With Trump (speaking of contemptuous rich men) now drawing the support of up to 13 percent of Republicans in recent polls, you would think the saner factions of the party would be coalescing around an alternative. But they’re still shopping. Wisconsin Gov. Scott Walker, who formally entered the race Monday, is about to have his day in the sun. Sen. Marco Rubio of Florida is still polling well. New Jersey Gov. Chris Christie, former Texas governor Rick Perry and political neophyte Carly Fiorina all have significant establishment support.

All this suggests to me that the GOP mainstream, determined to avoid Romney Redux, hasn’t made up its mind yet about Bush. As his brother once said, “Fool me once, shame on, shame on you. Fool me — you can’t get fooled again!”

 

By: Eugene Robinson, Opinion Writer, The Washington Post, July 13, 2015

July 17, 2015 Posted by | Jeb Bush, Middle Class, Working Class | , , , , , , , | Leave a comment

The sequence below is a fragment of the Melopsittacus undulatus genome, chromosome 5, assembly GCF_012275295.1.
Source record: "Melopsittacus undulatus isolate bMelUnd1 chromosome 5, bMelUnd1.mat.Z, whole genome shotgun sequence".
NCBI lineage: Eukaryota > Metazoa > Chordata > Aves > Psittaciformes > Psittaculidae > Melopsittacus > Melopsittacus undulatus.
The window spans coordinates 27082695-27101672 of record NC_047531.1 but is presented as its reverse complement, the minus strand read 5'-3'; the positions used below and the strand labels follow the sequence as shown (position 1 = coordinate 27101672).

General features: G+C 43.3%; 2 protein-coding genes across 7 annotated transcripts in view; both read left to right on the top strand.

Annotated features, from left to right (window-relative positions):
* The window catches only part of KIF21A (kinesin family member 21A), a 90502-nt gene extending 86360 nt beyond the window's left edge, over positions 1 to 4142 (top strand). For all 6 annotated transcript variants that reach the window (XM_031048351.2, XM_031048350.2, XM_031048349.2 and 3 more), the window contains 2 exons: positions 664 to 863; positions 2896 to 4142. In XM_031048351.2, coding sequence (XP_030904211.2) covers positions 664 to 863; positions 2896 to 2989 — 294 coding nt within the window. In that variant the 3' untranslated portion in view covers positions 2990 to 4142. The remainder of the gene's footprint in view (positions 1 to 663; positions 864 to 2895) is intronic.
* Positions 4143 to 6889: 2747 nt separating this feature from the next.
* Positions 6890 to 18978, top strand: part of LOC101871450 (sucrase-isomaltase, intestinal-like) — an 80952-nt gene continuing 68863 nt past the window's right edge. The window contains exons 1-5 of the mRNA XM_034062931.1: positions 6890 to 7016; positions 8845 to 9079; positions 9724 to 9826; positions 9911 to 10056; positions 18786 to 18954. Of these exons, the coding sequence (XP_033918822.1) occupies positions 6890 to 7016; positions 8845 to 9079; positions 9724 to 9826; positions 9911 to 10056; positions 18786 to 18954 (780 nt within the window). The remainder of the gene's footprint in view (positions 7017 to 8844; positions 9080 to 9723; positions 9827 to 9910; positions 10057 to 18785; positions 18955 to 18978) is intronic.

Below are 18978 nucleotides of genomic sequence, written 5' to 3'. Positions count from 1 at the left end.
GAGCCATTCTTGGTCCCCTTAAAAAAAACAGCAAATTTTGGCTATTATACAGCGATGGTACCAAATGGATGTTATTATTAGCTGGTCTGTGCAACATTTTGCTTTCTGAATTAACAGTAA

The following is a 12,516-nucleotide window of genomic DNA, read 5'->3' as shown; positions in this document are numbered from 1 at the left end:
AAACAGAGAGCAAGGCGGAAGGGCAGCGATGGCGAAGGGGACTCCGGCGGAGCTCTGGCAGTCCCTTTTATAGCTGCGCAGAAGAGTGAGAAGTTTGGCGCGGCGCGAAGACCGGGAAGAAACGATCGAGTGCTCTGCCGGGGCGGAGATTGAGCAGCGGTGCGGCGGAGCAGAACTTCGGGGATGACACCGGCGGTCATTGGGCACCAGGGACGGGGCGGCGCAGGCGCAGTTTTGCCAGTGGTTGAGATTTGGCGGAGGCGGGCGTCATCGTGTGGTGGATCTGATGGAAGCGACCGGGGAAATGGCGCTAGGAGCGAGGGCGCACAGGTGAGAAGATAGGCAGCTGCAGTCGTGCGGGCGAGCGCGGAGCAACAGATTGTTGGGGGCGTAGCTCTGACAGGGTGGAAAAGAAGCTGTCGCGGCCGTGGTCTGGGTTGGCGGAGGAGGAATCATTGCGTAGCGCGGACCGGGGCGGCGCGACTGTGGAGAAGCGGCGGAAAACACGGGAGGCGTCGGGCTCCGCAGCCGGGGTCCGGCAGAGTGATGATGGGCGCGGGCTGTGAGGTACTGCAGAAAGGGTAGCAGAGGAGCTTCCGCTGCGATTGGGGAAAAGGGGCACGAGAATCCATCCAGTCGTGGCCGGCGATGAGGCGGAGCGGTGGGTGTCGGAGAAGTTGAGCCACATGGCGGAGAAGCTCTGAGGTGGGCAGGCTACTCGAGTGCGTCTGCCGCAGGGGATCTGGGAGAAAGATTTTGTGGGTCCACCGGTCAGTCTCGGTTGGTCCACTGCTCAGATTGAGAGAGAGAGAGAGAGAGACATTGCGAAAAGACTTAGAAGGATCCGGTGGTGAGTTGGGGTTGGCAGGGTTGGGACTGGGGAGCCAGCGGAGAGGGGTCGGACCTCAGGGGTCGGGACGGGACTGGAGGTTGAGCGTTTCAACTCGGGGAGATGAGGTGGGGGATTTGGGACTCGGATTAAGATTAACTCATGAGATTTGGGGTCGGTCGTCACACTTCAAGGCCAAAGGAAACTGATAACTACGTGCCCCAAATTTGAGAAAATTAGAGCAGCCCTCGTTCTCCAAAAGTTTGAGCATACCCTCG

“The Historical Trends Could Hardly Be Clearer”: Strong February Job Numbers Underline Obama’s Performance — And GOP Failure

When Republicans complain about economic policy under President Obama – and especially job growth, as  Jeb Bush does almost every day – someone might inquire how they think he compares with the last couple of presidents from their party (both of whom happened to bear the surname Bush). Underlined by February’s data released today, Obama’s record is outstanding and continues to smash the idiotic economic predictions promoted by Republicans (and their Fox News echoes) about the stimulus, the deficit, the Affordable Care Act, the auto bailout, the federal budget, and nearly every policy of this administration.

Perhaps someday a television personality on a Sunday chat show will muster the tiny amount of courage needed to pose the question to a guest like Jeb: Why do Democratic administrations result in so many more jobs than Republican administrations? This bold interrogation wouldn’t require much research effort. Helpful information that contrasts the success of recent Democratic presidents — and the abject failure of the GOP presidents who preceded them — may easily be found here, for instance (h/t Eclectablog and our friend @LOLGOP). And many other places, too.